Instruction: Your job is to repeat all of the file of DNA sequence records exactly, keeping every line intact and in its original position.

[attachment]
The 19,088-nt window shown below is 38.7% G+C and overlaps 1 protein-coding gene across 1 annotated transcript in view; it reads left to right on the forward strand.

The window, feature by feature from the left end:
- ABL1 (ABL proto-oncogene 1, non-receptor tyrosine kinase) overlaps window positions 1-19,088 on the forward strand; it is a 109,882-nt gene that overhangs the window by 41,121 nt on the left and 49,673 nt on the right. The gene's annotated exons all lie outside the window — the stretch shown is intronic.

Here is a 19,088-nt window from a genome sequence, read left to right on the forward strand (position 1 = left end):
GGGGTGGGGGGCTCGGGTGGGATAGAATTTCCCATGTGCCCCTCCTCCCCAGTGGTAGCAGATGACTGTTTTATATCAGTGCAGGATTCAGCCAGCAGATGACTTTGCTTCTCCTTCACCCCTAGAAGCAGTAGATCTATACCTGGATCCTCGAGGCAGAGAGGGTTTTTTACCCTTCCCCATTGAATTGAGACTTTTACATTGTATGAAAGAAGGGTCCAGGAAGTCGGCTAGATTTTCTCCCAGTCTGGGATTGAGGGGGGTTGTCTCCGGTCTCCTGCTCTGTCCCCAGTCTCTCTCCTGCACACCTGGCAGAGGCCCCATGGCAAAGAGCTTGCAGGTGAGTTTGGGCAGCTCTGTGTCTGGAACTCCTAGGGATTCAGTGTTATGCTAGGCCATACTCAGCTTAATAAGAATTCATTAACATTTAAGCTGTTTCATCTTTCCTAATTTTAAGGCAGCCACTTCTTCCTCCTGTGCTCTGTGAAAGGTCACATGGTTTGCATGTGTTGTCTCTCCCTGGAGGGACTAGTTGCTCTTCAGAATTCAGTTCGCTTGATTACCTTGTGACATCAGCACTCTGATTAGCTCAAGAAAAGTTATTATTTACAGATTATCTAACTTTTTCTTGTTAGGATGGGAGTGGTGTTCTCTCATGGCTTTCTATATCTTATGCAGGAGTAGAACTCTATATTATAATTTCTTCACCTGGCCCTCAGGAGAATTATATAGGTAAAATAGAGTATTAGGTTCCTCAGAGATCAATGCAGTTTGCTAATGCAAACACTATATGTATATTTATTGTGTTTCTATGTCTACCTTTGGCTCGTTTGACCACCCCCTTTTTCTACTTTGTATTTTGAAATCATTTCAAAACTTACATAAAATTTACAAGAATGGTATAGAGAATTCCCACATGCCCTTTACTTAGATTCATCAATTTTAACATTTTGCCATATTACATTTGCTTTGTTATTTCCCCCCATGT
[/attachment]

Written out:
The 19,088-nt window shown below is 38.7% G+C and overlaps 1 protein-coding gene across 1 annotated transcript in view; it reads left to right on the forward strand.

The window, feature by feature from the left end:
- ABL1 (ABL proto-oncogene 1, non-receptor tyrosine kinase) overlaps window positions 1-19,088 on the forward strand; it is a 109,882-nt gene that overhangs the window by 41,121 nt on the left and 49,673 nt on the right. The gene's annotated exons all lie outside the window — the stretch shown is intronic.

Here is a 19,088-nt window from a genome sequence, read left to right on the forward strand (position 1 = left end):
GGGGTGGGGGGCTCGGGTGGGATAGAATTTCCCATGTGCCCCTCCTCCCCAGTGGTAGCAGATGACTGTTTTATATCAGTGCAGGATTCAGCCAGCAGATGACTTTGCTTCTCCTTCACCCCTAGAAGCAGTAGATCTATACCTGGATCCTCGAGGCAGAGAGGGTTTTTTACCCTTCCCCATTGAATTGAGACTTTTACATTGTATGAAAGAAGGGTCCAGGAAGTCGGCTAGATTTTCTCCCAGTCTGGGATTGAGGGGGGTTGTCTCCGGTCTCCTGCTCTGTCCCCAGTCTCTCTCCTGCACACCTGGCAGAGGCCCCATGGCAAAGAGCTTGCAGGTGAGTTTGGGCAGCTCTGTGTCTGGAACTCCTAGGGATTCAGTGTTATGCTAGGCCATACTCAGCTTAATAAGAATTCATTAACATTTAAGCTGTTTCATCTTTCCTAATTTTAAGGCAGCCACTTCTTCCTCCTGTGCTCTGTGAAAGGTCACATGGTTTGCATGTGTTGTCTCTCCCTGGAGGGACTAGTTGCTCTTCAGAATTCAGTTCGCTTGATTACCTTGTGACATCAGCACTCTGATTAGCTCAAGAAAAGTTATTATTTACAGATTATCTAACTTTTTCTTGTTAGGATGGGAGTGGTGTTCTCTCATGGCTTTCTATATCTTATGCAGGAGTAGAACTCTATATTATAATTTCTTCACCTGGCCCTCAGGAGAATTATATAGGTAAAATAGAGTATTAGGTTCCTCAGAGATCAATGCAGTTTGCTAATGCAAACACTATATGTATATTTATTGTGTTTCTATGTCTACCTTTGGCTCGTTTGACCACCCCCTTTTTCTACTTTGTATTTTGAAATCATTTCAAAACTTACATAAAATTTACAAGAATGGTATAGAGAATTCCCACATGCCCTTTACTTAGATTCATCAATTTTAACATTTTGCCATATTACATTTGCTTTGTTATTTCCCCCCATGT